02/28/2024, 21.12
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Nuncio visits nuns-run school in Nabatiyeh, seed 'of peace and dialogue' in southern Lebanon

by Fady Noun

Responding to an invitation from the women's branch of the Lebanese Order of the Antonines, Archbishop Paolo Borgia visited the school, located in an area dominated by Amal and scene of the fiercest clashes between the Israeli army and Hezbollah. The prelate conveyed Pope Francis’s closeness and prayers for peace.

Nabatiyeh (AsiaNews) – The Apostolic Nuncio to Lebanon, Archbishop Paolo Borgia, visited the school run by the Antonine Sisters in Lebanon. The whole college is involved amid a general climate of uncertainty. Nabatiyeh, a stronghold of the Shia Amal movement, has just been plunged into mourning by an Israeli strike that decimated a family of seven, "collateral damage” of an attack that likely failed its objective.

The ambassador of the Holy See does not seem worried. He braved the anxieties of those around him about the state of security to honour a pledge he made to the Superior General of the women's branch of the Antonine Order, Sister Nazha Khoury, to visit the school that the nuns have run for 70 years. They are also hosting Sr Gérard Merhej, the director of the school in the Maronite border village of Debel, which has been forced to close due to the war.

Nabatiyeh College is an imposing building typical of the 1950s, with a rectilinear structure, carved stone walls, high ceilings. It is home to a large school community of 1,200 pupils and young people, including a small number of Christians (58 in all), and an army of female teachers, veiled or not, supervised by five nuns.

As if to illustrate the widespread apprehensions of visitors and their guests, distant echoes of explosions occasionally reach the establishment, as well as the news of the bombing of a target in Baalbeck. But that does not mean that the visit was disrupted. Parents, fearing the unexpected, come to pick up their children in a hurry. The nuns are used to it.

The nuncio is entitled to a great moment, a joyful and exuberant welcome, as if from another time with greetings, speeches, coffee, chats with teachers, a word from the parents' association, groups of children applauding him or waving flags in the colours of the Vatican, a saxophonist playing the Avec Maria, songs, folk dances, photos, the release of a pigeon, the planting of an olive tree, a long tour of the wings of the building.

This is what happens in Nabatiyeh today, in a society eager for learning and values, but also for openness, social and cultural advancement, trusting the Antonin nuns to bring about the above.

"This is the true mark of Lebanon; it is unity in diversity," said Antoine Ghazal, a young Maronite priest who teaches philosophy to the final grades as well as, every Monday, a weekly Christian-inspired reflection that people, it is said, wait for from week to week.

Family-school complementarity

In an impromptu speech addressed to the parents' committee, the nuncio insisted on the importance of complementarity between the family and the school to teach children about openness. In this school, founded in 1953 – originally for girls, now co-educational – where Ali and Maroun, Graziella and Zeinab sit on the same benches, many of the teachers and members of the parents' committees are themselves former students.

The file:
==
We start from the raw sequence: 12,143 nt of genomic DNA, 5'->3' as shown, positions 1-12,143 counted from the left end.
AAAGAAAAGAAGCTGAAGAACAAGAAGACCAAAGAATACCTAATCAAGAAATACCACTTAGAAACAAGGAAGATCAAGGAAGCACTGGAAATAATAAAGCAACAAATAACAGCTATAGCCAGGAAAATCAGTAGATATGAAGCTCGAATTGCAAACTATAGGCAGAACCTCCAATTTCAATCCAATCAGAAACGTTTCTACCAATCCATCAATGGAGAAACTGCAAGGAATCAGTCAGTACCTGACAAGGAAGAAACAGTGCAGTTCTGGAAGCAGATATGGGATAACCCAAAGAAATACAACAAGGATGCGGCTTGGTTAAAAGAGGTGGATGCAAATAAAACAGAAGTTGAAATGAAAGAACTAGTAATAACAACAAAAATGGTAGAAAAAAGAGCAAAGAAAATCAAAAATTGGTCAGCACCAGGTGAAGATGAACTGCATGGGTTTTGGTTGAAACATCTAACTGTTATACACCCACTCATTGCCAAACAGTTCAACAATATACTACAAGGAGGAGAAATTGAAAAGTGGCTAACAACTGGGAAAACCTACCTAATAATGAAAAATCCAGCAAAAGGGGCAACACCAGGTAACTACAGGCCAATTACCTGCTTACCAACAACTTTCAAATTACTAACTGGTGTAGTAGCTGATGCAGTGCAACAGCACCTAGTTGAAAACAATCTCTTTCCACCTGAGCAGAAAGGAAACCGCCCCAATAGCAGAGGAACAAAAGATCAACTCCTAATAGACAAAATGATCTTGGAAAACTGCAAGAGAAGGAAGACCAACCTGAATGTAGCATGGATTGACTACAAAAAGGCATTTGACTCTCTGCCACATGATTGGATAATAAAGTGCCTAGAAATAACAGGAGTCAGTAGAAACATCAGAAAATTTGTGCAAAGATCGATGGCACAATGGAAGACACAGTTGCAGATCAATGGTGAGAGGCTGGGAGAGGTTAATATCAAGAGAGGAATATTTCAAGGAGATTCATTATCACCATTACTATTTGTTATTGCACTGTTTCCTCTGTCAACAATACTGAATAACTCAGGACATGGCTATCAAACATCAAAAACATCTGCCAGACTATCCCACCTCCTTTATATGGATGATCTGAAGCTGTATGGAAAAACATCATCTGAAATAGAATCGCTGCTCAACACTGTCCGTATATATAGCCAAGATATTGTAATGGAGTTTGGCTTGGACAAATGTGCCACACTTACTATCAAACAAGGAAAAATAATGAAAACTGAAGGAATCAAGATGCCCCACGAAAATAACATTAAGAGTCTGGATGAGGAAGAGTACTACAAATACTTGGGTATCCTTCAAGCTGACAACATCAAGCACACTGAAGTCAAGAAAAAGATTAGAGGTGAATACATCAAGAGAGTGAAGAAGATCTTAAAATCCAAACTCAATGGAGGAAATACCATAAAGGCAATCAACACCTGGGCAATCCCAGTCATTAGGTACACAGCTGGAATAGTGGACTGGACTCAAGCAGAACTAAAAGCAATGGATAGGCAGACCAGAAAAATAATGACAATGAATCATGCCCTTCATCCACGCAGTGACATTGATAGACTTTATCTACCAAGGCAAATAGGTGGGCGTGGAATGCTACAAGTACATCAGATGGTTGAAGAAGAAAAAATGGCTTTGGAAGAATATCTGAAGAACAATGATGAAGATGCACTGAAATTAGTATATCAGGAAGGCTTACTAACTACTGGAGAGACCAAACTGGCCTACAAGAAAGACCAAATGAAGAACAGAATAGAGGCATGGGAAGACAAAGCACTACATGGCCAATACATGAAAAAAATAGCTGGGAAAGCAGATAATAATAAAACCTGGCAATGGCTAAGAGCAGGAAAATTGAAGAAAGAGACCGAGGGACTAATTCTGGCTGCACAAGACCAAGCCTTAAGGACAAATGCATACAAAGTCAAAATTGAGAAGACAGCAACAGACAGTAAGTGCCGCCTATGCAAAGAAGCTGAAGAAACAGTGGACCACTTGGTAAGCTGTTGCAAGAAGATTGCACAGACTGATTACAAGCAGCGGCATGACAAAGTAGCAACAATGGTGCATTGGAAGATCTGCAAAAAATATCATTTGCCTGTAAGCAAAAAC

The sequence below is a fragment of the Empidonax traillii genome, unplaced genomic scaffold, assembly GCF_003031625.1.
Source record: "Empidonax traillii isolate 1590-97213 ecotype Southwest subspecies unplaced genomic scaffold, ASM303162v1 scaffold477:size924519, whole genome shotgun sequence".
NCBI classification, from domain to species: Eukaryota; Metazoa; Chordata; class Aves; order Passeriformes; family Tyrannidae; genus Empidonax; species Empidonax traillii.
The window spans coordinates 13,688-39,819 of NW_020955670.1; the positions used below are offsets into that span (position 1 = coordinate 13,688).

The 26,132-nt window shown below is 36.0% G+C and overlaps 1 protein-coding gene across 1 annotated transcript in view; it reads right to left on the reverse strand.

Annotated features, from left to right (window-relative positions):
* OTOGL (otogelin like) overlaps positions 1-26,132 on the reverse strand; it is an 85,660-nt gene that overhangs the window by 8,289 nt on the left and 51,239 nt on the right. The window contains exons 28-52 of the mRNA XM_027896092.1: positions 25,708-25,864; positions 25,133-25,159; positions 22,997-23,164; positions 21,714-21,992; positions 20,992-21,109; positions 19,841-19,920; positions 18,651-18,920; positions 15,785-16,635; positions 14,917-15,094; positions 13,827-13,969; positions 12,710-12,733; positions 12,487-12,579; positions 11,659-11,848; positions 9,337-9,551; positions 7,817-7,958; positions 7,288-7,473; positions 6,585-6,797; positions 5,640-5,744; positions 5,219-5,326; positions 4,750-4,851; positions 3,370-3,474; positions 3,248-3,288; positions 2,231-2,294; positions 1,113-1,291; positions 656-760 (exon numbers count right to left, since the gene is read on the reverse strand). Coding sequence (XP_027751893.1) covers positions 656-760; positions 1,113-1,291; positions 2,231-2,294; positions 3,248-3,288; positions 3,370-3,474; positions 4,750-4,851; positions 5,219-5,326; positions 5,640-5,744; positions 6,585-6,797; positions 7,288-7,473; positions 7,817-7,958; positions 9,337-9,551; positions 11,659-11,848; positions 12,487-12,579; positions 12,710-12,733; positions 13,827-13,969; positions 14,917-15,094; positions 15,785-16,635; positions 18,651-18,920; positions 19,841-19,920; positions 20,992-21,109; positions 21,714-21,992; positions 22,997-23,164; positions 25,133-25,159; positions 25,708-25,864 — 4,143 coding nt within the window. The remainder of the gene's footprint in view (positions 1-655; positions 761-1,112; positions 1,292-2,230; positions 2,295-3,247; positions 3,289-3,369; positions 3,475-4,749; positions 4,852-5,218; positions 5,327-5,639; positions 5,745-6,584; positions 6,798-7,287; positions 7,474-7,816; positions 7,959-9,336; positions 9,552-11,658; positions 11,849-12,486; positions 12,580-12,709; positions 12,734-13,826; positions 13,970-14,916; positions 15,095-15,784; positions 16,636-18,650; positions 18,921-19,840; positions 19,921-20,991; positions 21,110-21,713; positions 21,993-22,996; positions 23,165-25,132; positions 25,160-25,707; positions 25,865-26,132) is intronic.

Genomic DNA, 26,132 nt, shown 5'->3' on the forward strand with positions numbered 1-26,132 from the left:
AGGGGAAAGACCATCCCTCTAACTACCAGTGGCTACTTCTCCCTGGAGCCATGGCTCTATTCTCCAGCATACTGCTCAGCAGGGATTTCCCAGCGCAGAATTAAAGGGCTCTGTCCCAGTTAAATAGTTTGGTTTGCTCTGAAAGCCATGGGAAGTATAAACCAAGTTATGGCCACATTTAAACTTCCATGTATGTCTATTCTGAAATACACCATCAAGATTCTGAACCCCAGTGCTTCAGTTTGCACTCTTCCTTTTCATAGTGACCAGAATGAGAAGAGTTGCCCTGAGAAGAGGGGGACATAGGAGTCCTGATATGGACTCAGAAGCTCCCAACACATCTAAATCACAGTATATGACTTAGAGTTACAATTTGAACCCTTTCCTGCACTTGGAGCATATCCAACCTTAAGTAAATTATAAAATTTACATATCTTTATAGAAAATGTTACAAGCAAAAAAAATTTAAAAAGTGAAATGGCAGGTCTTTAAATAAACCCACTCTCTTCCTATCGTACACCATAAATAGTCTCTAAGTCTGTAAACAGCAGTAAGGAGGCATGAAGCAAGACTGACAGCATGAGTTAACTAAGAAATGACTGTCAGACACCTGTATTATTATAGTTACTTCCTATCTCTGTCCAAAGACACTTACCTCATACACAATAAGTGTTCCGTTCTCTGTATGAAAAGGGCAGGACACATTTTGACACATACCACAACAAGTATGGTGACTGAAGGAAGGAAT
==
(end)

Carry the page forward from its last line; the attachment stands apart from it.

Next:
"The fact that parents are always at the side of the nuns is something very beautiful," said Archbishop Paolo Borgia, who insisted that "the school is at the centre of the cultural, but above all, human education" of a society.

In the large village hall, in front of the entire school, principal Sister Marie Touma thanked the nuncio for coming "to a region at risk" and assured him that his visit “will encourage the mission of the nuns to preserve peaceful interreligious and multicultural coexistence.”

To these words, the ambassador of the "man in white" replied: "What is the future that everyone wants for Lebanon? It is peace. No good is greater than peace. Without peace, there is no respect for others, no justice, no solidarity. It would otherwise be the reign of everyone for themselves, and sometimes one against the other.

“Peace is encounter, dialogue, well-being. Peace is life, the very condition of life. Hatred only brings death. But if peace is a gift from God, it is also patiently built day after day by people, just like the olive tree that I am going to plant in the school orchard, which will need daily and seasonal care to grow and bear fruit. I invite you to keep alive in your hearts the flame of hope for peace.”

Justifying his visit in a period of instability, the nuncio explained to students from the higher grades who questioned him on this subject that "a visit often responds to the need to encourage someone, to comfort them.”

Still, current affairs are not far from the surface. Passing between two rows of flag-waving schoolchildren, one student was overheard telling a classmate who had doubts about the visit: "At least, he is not a Zionist.”

"I went home happy to have seen so many well-educated young people. It was a beautiful day. I am proud of the Sisters," the nuncio said privately, at the end of a visit that may seem unimportant in relation to the ongoing conflict, but which will certainly remain an unforgettable moment in the history of the school. Among the things to remember are the gifts to the institution and to a teaching staff made vulnerable by economic crisis and war.

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